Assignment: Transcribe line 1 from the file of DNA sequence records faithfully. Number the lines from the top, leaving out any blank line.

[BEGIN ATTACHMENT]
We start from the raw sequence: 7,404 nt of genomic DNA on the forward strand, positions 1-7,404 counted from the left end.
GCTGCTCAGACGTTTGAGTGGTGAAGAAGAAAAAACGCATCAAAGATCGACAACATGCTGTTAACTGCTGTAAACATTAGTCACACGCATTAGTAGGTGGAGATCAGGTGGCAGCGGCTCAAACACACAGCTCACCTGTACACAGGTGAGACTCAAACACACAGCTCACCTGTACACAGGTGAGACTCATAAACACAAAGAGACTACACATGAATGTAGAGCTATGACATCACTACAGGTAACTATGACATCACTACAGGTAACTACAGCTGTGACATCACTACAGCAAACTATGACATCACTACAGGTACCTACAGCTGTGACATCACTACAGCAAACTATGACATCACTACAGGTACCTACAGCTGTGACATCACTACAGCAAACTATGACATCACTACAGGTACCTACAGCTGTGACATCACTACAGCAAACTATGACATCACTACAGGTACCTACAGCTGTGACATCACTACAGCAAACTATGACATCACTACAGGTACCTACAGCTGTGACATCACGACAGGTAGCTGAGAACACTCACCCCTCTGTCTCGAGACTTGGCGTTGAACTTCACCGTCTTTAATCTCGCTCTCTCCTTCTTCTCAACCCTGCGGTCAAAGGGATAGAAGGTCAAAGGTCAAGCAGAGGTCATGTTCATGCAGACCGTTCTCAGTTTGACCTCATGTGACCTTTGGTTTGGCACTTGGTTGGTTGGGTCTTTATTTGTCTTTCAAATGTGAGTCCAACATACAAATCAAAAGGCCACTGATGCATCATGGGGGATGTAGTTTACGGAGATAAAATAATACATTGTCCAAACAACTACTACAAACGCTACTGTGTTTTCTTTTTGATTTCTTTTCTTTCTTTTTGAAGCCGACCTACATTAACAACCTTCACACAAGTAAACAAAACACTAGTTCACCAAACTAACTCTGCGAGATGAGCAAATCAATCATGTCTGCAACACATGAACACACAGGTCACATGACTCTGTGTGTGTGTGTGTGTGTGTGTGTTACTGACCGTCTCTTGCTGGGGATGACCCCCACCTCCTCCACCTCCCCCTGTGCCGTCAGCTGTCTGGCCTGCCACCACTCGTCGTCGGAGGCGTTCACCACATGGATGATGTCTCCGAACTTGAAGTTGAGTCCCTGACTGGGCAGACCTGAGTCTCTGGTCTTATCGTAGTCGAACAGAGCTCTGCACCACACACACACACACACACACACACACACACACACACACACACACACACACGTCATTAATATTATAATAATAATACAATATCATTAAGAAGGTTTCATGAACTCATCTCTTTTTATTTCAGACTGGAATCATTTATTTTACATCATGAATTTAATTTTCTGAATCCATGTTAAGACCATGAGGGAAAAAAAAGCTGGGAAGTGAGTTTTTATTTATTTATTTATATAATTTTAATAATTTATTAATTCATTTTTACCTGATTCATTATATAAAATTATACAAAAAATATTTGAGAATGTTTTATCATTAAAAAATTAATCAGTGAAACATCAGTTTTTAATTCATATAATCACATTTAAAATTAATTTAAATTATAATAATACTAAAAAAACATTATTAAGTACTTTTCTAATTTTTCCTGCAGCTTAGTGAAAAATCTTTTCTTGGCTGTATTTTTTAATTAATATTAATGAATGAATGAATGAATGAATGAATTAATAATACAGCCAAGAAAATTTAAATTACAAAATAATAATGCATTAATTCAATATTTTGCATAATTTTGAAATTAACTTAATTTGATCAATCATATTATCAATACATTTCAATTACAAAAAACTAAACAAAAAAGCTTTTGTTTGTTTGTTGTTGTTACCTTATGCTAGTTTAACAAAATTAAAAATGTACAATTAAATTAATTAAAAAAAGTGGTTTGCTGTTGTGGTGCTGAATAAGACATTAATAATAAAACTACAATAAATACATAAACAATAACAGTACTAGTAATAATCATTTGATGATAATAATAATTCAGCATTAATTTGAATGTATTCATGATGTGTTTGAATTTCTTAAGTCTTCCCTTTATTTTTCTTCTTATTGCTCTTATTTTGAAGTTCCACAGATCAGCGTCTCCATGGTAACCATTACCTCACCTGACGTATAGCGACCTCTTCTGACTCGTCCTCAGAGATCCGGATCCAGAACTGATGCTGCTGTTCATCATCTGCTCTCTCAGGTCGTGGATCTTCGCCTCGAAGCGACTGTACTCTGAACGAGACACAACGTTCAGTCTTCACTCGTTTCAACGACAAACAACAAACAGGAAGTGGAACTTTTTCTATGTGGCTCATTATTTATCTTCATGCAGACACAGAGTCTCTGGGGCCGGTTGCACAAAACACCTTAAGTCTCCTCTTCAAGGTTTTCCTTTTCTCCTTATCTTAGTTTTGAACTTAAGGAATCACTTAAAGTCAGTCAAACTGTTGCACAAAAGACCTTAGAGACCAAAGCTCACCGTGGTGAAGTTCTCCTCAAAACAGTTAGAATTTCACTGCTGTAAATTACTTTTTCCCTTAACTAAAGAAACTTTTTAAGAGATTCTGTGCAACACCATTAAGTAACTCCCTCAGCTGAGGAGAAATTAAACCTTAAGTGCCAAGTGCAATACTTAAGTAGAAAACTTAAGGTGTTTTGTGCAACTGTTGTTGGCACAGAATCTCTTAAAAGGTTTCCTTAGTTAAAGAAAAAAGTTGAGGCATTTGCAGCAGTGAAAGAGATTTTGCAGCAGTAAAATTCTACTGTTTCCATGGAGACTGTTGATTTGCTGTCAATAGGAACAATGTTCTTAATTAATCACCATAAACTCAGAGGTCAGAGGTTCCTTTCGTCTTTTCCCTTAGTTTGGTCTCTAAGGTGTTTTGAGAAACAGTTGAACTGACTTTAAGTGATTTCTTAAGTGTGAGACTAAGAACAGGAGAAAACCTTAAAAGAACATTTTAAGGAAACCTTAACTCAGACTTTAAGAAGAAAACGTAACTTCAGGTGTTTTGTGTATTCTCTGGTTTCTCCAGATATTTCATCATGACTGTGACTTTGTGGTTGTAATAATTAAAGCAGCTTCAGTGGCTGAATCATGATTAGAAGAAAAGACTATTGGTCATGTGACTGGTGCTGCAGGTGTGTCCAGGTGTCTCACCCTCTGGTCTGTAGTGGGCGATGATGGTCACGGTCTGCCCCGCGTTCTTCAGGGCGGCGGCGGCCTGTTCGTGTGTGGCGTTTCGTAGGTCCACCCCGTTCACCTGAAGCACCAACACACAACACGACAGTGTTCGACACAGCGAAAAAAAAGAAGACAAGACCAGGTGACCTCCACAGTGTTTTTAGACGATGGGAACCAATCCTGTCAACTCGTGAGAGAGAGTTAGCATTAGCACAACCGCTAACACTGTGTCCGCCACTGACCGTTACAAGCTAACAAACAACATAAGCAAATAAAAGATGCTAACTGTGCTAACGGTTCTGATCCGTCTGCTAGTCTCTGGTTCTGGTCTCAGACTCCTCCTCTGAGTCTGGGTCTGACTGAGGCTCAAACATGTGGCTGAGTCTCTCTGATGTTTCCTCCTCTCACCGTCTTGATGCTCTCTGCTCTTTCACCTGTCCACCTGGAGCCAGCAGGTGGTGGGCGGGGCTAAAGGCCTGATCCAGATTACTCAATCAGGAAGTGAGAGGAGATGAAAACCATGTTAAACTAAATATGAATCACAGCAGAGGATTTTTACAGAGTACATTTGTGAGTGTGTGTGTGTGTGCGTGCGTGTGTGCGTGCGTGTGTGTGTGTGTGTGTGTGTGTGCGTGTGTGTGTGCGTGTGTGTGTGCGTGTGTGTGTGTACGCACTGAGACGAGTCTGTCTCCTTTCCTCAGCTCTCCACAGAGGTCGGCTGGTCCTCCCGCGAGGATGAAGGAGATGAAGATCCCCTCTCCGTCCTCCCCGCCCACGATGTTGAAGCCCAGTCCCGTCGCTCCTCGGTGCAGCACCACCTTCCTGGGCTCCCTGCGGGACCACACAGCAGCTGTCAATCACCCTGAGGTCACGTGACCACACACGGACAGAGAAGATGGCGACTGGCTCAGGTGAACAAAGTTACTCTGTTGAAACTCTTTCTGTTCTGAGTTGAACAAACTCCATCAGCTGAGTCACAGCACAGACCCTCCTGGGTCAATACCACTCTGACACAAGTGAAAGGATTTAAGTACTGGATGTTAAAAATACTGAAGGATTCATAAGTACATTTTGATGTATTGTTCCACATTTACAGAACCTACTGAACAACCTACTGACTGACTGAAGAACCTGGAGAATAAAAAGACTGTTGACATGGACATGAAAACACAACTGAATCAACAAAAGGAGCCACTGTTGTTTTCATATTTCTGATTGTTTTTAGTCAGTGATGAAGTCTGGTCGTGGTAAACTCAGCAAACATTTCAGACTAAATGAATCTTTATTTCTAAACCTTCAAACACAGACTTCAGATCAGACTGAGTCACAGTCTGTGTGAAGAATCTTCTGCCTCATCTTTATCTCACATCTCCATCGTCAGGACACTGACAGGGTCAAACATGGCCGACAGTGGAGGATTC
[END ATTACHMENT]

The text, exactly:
We start from the raw sequence: 7,404 nt of genomic DNA on the forward strand, positions 1-7,404 counted from the left end.